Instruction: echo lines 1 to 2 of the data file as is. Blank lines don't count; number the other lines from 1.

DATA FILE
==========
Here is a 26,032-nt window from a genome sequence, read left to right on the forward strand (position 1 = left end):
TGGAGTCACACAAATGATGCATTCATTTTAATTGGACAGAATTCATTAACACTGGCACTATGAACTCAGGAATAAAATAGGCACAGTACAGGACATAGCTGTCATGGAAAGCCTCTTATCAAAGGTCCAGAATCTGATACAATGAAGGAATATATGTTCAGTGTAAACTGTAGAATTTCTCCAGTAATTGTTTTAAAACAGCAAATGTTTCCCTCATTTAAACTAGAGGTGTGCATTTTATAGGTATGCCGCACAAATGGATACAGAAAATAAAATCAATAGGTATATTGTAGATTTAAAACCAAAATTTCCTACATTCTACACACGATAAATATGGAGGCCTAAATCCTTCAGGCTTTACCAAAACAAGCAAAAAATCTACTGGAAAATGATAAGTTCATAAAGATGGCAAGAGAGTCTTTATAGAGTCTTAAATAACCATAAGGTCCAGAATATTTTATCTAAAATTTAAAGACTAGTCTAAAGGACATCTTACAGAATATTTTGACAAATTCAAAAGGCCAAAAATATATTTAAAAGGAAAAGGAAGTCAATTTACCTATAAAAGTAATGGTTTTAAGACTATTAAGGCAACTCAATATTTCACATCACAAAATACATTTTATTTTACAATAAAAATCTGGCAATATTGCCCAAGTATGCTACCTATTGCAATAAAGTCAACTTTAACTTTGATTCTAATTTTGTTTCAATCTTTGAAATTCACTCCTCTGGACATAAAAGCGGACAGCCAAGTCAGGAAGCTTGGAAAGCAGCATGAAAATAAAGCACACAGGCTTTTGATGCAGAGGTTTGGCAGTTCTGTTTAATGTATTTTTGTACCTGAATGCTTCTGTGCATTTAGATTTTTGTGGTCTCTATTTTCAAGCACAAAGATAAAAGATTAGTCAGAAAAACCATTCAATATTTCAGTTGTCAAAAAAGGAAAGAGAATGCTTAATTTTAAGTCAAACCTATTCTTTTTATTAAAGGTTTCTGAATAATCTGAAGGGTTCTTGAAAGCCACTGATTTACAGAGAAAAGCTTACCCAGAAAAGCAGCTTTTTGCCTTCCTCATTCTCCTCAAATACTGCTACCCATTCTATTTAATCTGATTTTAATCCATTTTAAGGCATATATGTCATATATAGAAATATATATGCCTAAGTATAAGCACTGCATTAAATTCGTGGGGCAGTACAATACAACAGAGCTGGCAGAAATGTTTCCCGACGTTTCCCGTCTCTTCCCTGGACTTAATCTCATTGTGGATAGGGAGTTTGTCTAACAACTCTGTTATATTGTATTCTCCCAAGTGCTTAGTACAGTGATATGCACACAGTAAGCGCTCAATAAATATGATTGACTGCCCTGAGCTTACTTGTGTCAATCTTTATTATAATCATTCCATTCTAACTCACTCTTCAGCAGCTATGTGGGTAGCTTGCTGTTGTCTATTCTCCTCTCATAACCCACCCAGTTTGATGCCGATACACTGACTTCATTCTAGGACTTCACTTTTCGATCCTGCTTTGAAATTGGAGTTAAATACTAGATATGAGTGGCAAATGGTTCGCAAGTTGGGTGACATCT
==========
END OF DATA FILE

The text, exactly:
Here is a 26,032-nt window from a genome sequence, read left to right on the forward strand (position 1 = left end):
TGGAGTCACACAAATGATGCATTCATTTTAATTGGACAGAATTCATTAACACTGGCACTATGAACTCAGGAATAAAATAGGCACAGTACAGGACATAGCTGTCATGGAAAGCCTCTTATCAAAGGTCCAGAATCTGATACAATGAAGGAATATATGTTCAGTGTAAACTGTAGAATTTCTCCAGTAATTGTTTTAAAACAGCAAATGTTTCCCTCATTTAAACTAGAGGTGTGCATTTTATAGGTATGCCGCACAAATGGATACAGAAAATAAAATCAATAGGTATATTGTAGATTTAAAACCAAAATTTCCTACATTCTACACACGATAAATATGGAGGCCTAAATCCTTCAGGCTTTACCAAAACAAGCAAAAAATCTACTGGAAAATGATAAGTTCATAAAGATGGCAAGAGAGTCTTTATAGAGTCTTAAATAACCATAAGGTCCAGAATATTTTATCTAAAATTTAAAGACTAGTCTAAAGGACATCTTACAGAATATTTTGACAAATTCAAAAGGCCAAAAATATATTTAAAAGGAAAAGGAAGTCAATTTACCTATAAAAGTAATGGTTTTAAGACTATTAAGGCAACTCAATATTTCACATCACAAAATACATTTTATTTTACAATAAAAATCTGGCAATATTGCCCAAGTATGCTACCTATTGCAATAAAGTCAACTTTAACTTTGATTCTAATTTTGTTTCAATCTTTGAAATTCACTCCTCTGGACATAAAAGCGGACAGCCAAGTCAGGAAGCTTGGAAAGCAGCATGAAAATAAAGCACACAGGCTTTTGATGCAGAGGTTTGGCAGTTCTGTTTAATGTATTTTTGTACCTGAATGCTTCTGTGCATTTAGATTTTTGTGGTCTCTATTTTCAAGCACAAAGATAAAAGATTAGTCAGAAAAACCATTCAATATTTCAGTTGTCAAAAAAGGAAAGAGAATGCTTAATTTTAAGTCAAACCTATTCTTTTTATTAAAGGTTTCTGAATAATCTGAAGGGTTCTTGAAAGCCACTGATTTACAGAGAAAAGCTTACCCAGAAAAGCAGCTTTTTGCCTTCCTCATTCTCCTCAAATACTGCTACCCATTCTATTTAATCTGATTTTAATCCATTTTAAGGCATATATGTCATATATAGAAATATATATGCCTAAGTATAAGCACTGCATTAAATTCGTGGGGCAGTACAATACAACAGAGCTGGCAGAAATGTTTCCCGACGTTTCCCGTCTCTTCCCTGGACTTAATCTCATTGTGGATAGGGAGTTTGTCTAACAACTCTGTTATATTGTATTCTCCCAAGTGCTTAGTACAGTGATATGCACACAGTAAGCGCTCAATAAATATGATTGACTGCCCTGAGCTTACTTGTGTCAATCTTTATTATAATCATTCCATTCTAACTCACTCTTCAGCAGCTATGTGGGTAGCTTGCTGTTGTCTATTCTCCTCTCATAACCCACCCAGTTTGATGCCGATACACTGACTTCATTCTAGGACTTCACTTTTCGATCCTGCTTTGAAATTGGAGTTAAATACTAGATATGAGTGGCAAATGGTTCGCAAGTTGGGTGACATCT